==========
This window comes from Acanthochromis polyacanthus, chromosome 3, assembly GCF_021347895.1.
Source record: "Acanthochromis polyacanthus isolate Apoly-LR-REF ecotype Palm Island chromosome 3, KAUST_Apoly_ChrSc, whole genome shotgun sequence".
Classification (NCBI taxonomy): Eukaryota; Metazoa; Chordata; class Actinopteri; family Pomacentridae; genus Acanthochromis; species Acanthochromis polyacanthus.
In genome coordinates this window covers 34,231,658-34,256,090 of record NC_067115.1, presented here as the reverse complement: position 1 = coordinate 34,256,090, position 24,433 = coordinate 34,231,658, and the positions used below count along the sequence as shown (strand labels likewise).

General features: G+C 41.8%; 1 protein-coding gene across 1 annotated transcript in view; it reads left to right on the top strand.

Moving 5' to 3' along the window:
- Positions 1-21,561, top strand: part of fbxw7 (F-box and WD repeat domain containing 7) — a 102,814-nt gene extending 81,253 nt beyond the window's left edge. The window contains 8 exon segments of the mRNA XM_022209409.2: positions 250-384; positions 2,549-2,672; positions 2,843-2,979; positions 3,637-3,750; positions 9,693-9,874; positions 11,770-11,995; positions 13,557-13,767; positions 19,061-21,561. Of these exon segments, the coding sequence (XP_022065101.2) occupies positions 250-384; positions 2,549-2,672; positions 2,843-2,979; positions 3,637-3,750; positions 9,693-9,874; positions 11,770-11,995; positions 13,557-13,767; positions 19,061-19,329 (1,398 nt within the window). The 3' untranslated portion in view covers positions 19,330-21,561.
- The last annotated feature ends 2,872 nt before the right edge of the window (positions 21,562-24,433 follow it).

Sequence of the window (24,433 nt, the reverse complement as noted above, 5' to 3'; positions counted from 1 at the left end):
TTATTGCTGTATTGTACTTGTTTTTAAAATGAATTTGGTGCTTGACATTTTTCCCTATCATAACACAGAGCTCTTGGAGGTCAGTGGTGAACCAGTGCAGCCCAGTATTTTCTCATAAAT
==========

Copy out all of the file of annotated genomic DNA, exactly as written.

This window comes from Acanthochromis polyacanthus, chromosome 3, assembly GCF_021347895.1.
Source record: "Acanthochromis polyacanthus isolate Apoly-LR-REF ecotype Palm Island chromosome 3, KAUST_Apoly_ChrSc, whole genome shotgun sequence".
Classification (NCBI taxonomy): Eukaryota; Metazoa; Chordata; class Actinopteri; family Pomacentridae; genus Acanthochromis; species Acanthochromis polyacanthus.
In genome coordinates this window covers 34,231,658-34,256,090 of record NC_067115.1, presented here as the reverse complement: position 1 = coordinate 34,256,090, position 24,433 = coordinate 34,231,658, and the positions used below count along the sequence as shown (strand labels likewise).

General features: G+C 41.8%; 1 protein-coding gene across 1 annotated transcript in view; it reads left to right on the top strand.

Moving 5' to 3' along the window:
- Positions 1-21,561, top strand: part of fbxw7 (F-box and WD repeat domain containing 7) — a 102,814-nt gene extending 81,253 nt beyond the window's left edge. The window contains 8 exon segments of the mRNA XM_022209409.2: positions 250-384; positions 2,549-2,672; positions 2,843-2,979; positions 3,637-3,750; positions 9,693-9,874; positions 11,770-11,995; positions 13,557-13,767; positions 19,061-21,561. Of these exon segments, the coding sequence (XP_022065101.2) occupies positions 250-384; positions 2,549-2,672; positions 2,843-2,979; positions 3,637-3,750; positions 9,693-9,874; positions 11,770-11,995; positions 13,557-13,767; positions 19,061-19,329 (1,398 nt within the window). The 3' untranslated portion in view covers positions 19,330-21,561.
- The last annotated feature ends 2,872 nt before the right edge of the window (positions 21,562-24,433 follow it).

Sequence of the window (24,433 nt, the reverse complement as noted above, 5' to 3'; positions counted from 1 at the left end):
TTATTGCTGTATTGTACTTGTTTTTAAAATGAATTTGGTGCTTGACATTTTTCCCTATCATAACACAGAGCTCTTGGAGGTCAGTGGTGAACCAGTGCAGCCCAGTATTTTCTCATAAAT